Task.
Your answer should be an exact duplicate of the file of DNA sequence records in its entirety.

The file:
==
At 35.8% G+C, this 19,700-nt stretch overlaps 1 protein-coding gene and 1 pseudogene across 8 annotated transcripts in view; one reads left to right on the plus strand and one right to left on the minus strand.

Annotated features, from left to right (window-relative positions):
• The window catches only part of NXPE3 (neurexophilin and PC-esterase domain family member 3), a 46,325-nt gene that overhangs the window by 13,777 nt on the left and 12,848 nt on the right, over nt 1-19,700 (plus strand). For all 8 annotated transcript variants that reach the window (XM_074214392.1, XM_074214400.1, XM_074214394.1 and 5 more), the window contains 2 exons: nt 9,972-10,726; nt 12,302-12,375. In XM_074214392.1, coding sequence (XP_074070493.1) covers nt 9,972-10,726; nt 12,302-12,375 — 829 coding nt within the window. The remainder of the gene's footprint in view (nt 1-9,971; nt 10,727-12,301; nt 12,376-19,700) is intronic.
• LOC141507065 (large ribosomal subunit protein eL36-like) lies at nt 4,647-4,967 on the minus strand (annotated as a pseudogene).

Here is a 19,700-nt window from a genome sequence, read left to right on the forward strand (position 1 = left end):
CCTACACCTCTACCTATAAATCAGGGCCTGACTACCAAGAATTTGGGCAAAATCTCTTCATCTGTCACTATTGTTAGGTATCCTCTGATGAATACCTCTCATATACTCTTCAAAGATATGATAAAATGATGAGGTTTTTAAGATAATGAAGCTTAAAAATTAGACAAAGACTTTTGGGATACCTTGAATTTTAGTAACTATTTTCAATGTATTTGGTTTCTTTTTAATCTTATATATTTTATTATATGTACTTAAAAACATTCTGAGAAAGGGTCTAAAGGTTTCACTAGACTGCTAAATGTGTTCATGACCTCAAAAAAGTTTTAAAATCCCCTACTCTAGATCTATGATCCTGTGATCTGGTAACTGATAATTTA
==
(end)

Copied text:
At 35.8% G+C, this 19,700-nt stretch overlaps 1 protein-coding gene and 1 pseudogene across 8 annotated transcripts in view; one reads left to right on the plus strand and one right to left on the minus strand.

Annotated features, from left to right (window-relative positions):
• The window catches only part of NXPE3 (neurexophilin and PC-esterase domain family member 3), a 46,325-nt gene that overhangs the window by 13,777 nt on the left and 12,848 nt on the right, over nt 1-19,700 (plus strand). For all 8 annotated transcript variants that reach the window (XM_074214392.1, XM_074214400.1, XM_074214394.1 and 5 more), the window contains 2 exons: nt 9,972-10,726; nt 12,302-12,375. In XM_074214392.1, coding sequence (XP_074070493.1) covers nt 9,972-10,726; nt 12,302-12,375 — 829 coding nt within the window. The remainder of the gene's footprint in view (nt 1-9,971; nt 10,727-12,301; nt 12,376-19,700) is intronic.
• LOC141507065 (large ribosomal subunit protein eL36-like) lies at nt 4,647-4,967 on the minus strand (annotated as a pseudogene).

Here is a 19,700-nt window from a genome sequence, read left to right on the forward strand (position 1 = left end):
CCTACACCTCTACCTATAAATCAGGGCCTGACTACCAAGAATTTGGGCAAAATCTCTTCATCTGTCACTATTGTTAGGTATCCTCTGATGAATACCTCTCATATACTCTTCAAAGATATGATAAAATGATGAGGTTTTTAAGATAATGAAGCTTAAAAATTAGACAAAGACTTTTGGGATACCTTGAATTTTAGTAACTATTTTCAATGTATTTGGTTTCTTTTTAATCTTATATATTTTATTATATGTACTTAAAAACATTCTGAGAAAGGGTCTAAAGGTTTCACTAGACTGCTAAATGTGTTCATGACCTCAAAAAAGTTTTAAAATCCCCTACTCTAGATCTATGATCCTGTGATCTGGTAACTGATAATTTA